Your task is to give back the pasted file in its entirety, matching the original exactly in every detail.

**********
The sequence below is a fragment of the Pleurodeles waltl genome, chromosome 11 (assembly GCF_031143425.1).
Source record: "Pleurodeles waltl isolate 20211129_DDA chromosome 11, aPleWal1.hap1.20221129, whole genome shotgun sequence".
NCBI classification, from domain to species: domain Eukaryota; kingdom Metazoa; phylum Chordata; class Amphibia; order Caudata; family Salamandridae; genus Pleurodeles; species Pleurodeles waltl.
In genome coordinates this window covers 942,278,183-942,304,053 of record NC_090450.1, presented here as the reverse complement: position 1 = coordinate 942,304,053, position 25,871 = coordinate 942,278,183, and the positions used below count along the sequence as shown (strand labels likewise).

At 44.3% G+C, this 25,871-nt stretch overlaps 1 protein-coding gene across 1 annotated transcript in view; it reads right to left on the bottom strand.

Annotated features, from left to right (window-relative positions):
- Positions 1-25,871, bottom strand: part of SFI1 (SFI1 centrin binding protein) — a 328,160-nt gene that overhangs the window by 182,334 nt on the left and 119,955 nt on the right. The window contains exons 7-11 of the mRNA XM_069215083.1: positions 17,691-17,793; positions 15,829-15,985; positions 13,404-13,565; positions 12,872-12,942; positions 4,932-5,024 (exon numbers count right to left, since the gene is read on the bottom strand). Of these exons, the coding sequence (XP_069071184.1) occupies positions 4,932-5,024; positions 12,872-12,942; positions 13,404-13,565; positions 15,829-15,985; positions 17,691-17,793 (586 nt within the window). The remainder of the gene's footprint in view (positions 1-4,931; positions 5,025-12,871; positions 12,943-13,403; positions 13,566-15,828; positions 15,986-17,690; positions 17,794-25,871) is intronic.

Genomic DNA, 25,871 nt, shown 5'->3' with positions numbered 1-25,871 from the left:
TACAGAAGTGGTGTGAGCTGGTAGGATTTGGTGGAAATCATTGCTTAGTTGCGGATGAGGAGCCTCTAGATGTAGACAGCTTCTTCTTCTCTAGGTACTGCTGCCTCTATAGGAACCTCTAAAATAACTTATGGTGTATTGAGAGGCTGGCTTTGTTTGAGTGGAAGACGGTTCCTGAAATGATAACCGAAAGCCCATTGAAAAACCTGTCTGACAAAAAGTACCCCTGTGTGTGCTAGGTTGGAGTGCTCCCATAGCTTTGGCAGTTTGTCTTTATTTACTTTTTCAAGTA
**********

The sequence below is a fragment of the Pleurodeles waltl genome, chromosome 11 (assembly GCF_031143425.1).
Source record: "Pleurodeles waltl isolate 20211129_DDA chromosome 11, aPleWal1.hap1.20221129, whole genome shotgun sequence".
NCBI classification, from domain to species: domain Eukaryota; kingdom Metazoa; phylum Chordata; class Amphibia; order Caudata; family Salamandridae; genus Pleurodeles; species Pleurodeles waltl.
In genome coordinates this window covers 942,278,183-942,304,053 of record NC_090450.1, presented here as the reverse complement: position 1 = coordinate 942,304,053, position 25,871 = coordinate 942,278,183, and the positions used below count along the sequence as shown (strand labels likewise).

At 44.3% G+C, this 25,871-nt stretch overlaps 1 protein-coding gene across 1 annotated transcript in view; it reads right to left on the bottom strand.

Annotated features, from left to right (window-relative positions):
- Positions 1-25,871, bottom strand: part of SFI1 (SFI1 centrin binding protein) — a 328,160-nt gene that overhangs the window by 182,334 nt on the left and 119,955 nt on the right. The window contains exons 7-11 of the mRNA XM_069215083.1: positions 17,691-17,793; positions 15,829-15,985; positions 13,404-13,565; positions 12,872-12,942; positions 4,932-5,024 (exon numbers count right to left, since the gene is read on the bottom strand). Of these exons, the coding sequence (XP_069071184.1) occupies positions 4,932-5,024; positions 12,872-12,942; positions 13,404-13,565; positions 15,829-15,985; positions 17,691-17,793 (586 nt within the window). The remainder of the gene's footprint in view (positions 1-4,931; positions 5,025-12,871; positions 12,943-13,403; positions 13,566-15,828; positions 15,986-17,690; positions 17,794-25,871) is intronic.

Genomic DNA, 25,871 nt, shown 5'->3' with positions numbered 1-25,871 from the left:
TACAGAAGTGGTGTGAGCTGGTAGGATTTGGTGGAAATCATTGCTTAGTTGCGGATGAGGAGCCTCTAGATGTAGACAGCTTCTTCTTCTCTAGGTACTGCTGCCTCTATAGGAACCTCTAAAATAACTTATGGTGTATTGAGAGGCTGGCTTTGTTTGAGTGGAAGACGGTTCCTGAAATGATAACCGAAAGCCCATTGAAAAACCTGTCTGACAAAAAGTACCCCTGTGTGTGCTAGGTTGGAGTGCTCCCATAGCTTTGGCAGTTTGTCTTTATTTACTTTTTCAAGTA